motivational energy of employees. In today’s competitive and ever changing business environment, expectations are high, the tasks are demanding. The need to motivate workers has never been more significant. III. Thesis Drawing on Maslow’s hierarchy, McGregor argues that a satisfied need no longer motivates. Under Theory X the firm relies on money and benefits to satisfy employees’ lower needs, and once those needs are satisfied the source of motivation is lost. Theory X management styles in fact hinder the satisfaction of higher level needs. Consequently, the only way that employees can attempt to satisfy their higher level needs in their work is by seeking more compensation, so it is quite predictable that they will focus on monetary rewards. While money may not be the most effective way to self fulfillment, in Theory X environment it may be the only way. Under Theory X, people use work to satisfy their lower needs, and seek to satisfy their higher needs in their leisure time. But it is in satisfying their higher needs that employees can be more productive. This paper seeks to evaluate Douglas McGregor's most important legacy which was neither Theory X nor Theory Y. “It was his insistence that managers question their core assumptions about human nature...." ((2Heil et al;121) 2000). IV. Methodology This paper uses exploratory research technique including ordinary-concept research and social problems research to identify, examine, interpret and define primary and secondary information. This methodology sought to determine the relevance of the data collected, its nature and dependability for the study. The study is qualitative in nature and seeks to provide a qualitative understanding of the title. V. Data Analysis It is widely acknowledged that Douglas McGregor's landmark book, The Human Side of Enterprise (1960), changed the path of management thinking and practice. Questioning some of the fundamental assumptions about human behavior in organizations, he outlined a new role for managers: rather than commanding and controlling subordinates, managers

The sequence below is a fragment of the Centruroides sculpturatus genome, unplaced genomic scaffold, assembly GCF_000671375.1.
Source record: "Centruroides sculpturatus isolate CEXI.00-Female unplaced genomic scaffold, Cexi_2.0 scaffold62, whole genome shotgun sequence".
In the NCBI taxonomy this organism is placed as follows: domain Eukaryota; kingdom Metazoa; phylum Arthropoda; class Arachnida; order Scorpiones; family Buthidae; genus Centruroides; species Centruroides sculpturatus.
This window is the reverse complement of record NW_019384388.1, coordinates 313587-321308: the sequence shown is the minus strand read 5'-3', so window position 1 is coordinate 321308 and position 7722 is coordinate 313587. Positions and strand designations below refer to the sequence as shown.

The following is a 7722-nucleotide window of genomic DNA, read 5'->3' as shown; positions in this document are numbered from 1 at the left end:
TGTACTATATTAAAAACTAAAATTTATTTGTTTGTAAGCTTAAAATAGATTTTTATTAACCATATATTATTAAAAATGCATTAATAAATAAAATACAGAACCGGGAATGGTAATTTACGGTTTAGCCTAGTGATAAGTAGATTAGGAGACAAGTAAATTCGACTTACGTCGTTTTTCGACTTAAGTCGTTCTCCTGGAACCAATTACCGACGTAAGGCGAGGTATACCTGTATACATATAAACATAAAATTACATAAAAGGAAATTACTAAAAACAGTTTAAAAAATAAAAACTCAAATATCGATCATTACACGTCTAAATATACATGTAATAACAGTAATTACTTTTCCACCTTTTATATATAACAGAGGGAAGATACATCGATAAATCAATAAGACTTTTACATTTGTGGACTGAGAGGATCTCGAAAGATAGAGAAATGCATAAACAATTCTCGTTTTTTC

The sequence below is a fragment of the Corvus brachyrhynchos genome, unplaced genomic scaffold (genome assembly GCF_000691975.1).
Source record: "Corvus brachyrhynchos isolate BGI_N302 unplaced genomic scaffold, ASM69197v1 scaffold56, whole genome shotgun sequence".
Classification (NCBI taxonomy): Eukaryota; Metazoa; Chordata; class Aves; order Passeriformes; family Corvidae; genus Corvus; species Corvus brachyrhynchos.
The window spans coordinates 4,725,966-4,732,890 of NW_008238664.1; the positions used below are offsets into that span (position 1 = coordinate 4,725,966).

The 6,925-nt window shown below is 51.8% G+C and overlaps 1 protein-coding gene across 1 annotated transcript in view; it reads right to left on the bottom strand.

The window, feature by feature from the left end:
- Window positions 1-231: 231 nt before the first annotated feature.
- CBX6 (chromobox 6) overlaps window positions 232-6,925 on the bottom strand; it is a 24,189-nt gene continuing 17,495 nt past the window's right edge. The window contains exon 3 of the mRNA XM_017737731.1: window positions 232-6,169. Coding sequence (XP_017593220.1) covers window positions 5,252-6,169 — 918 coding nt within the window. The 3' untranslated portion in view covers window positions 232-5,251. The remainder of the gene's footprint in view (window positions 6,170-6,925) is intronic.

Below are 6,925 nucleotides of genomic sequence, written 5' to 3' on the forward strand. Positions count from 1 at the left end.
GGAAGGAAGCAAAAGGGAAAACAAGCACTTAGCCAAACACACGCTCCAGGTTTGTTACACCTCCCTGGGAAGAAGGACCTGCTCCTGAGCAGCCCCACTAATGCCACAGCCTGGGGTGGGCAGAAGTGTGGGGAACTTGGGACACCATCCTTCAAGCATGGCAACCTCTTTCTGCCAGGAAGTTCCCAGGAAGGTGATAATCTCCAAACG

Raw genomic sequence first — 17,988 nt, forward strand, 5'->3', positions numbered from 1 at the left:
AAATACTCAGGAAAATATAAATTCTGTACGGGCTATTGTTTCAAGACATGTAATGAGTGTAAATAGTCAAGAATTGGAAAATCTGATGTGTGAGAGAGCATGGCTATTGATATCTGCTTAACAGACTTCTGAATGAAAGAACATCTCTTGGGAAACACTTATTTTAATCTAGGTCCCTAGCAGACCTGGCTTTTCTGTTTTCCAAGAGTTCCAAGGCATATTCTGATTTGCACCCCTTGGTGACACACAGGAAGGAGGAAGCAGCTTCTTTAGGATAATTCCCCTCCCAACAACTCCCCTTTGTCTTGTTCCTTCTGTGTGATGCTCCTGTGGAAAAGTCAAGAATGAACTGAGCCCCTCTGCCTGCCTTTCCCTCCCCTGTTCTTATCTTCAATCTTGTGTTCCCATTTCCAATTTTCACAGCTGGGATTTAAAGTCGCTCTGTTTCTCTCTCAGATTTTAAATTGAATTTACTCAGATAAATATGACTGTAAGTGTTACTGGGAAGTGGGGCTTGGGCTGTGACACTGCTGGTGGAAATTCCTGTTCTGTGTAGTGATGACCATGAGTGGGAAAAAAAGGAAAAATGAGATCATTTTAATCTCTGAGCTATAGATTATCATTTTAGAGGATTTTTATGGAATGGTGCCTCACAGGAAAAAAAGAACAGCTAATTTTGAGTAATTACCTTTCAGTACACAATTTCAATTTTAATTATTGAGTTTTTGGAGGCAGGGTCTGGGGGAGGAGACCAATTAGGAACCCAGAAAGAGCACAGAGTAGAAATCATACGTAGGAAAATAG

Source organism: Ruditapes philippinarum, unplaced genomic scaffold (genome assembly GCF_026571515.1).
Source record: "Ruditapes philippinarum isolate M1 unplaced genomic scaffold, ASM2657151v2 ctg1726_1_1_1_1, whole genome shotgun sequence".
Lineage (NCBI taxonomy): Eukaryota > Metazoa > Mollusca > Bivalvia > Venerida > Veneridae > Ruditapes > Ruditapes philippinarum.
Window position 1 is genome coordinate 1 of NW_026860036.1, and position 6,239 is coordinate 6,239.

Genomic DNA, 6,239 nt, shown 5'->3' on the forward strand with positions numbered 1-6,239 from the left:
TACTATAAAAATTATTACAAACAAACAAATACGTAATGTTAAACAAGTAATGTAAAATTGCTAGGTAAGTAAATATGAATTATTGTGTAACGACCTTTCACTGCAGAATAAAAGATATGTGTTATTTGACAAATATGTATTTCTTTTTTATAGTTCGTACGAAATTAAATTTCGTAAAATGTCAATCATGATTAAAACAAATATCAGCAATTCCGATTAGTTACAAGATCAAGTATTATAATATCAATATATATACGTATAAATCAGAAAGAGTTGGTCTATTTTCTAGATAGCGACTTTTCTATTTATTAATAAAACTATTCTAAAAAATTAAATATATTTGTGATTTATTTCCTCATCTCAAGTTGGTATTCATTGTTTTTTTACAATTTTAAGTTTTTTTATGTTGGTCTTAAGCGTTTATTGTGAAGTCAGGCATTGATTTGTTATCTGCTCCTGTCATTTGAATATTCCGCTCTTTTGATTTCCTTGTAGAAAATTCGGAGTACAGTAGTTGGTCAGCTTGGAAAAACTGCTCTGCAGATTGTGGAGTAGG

should assist them in reaching their full potential. At the foundation of McGregor's Theory Y are the assumptions that employees are: (1) not inherently lazy, (2) capable of self-direction and self-control, and (3) capable of providing important ideas/suggestions that will improve organizational effectiveness. Thus, with appropriate management practices, such as providing objectives and rewards and the opportunity to participate in decision making, personal and organizational goals can simultaneously be realized. In contrast to Theory Y, McGregor indicated that conventional managerial assumptions (which he called Theory X) reflect essentially an opposite and negative view: that employees are lazy; are incapable of self-direction and autonomous work behavior; and have little to offer in terms of organizational problem solving. It is reported that by the time The Human Side of Enterprise was republished in 1985, it had become a classic. Writers like Drucker hailed it as "ever more relevant, more timely, and more important. Kanter claimed it contained "profound and timeless truths." Waterman declared it "a classic text that is a fundamental touchstone for anyone in management and organizational development." Bennis wrote "... this book, more than any other book on management, changed an entire concept of organizational man and replaced it with a new paradigm that stressed human potentials, emphasized human growth, and elevated the human role in industrial society" (3McGregor, 1985: iv). However, as Miner noted in his comprehensive (2002) text on organizational behavior theories and research, "there are very few direct tests of McGregor's formulation in the literature ... Furthermore, McGregor himself conducted no research related to his formulations, nor did he attempt to make his variables operational in any kind of measurement procedures" (4miner; 261). In his view, McGregor's theorizing about the effects of individual differences in managerial assumptions has remained virtually unexamined due to the absence of prior construct validation research. Clearly, it is not possible to test McGregor's theory if the central construct--the assumptive world of the focal manager--lacks a published, construct-valid measure. To reinforce his theory, McGregor identified a number of management practices that he thought were consistent with Theory Y assumptions. This he described as participative leadership, delegation, job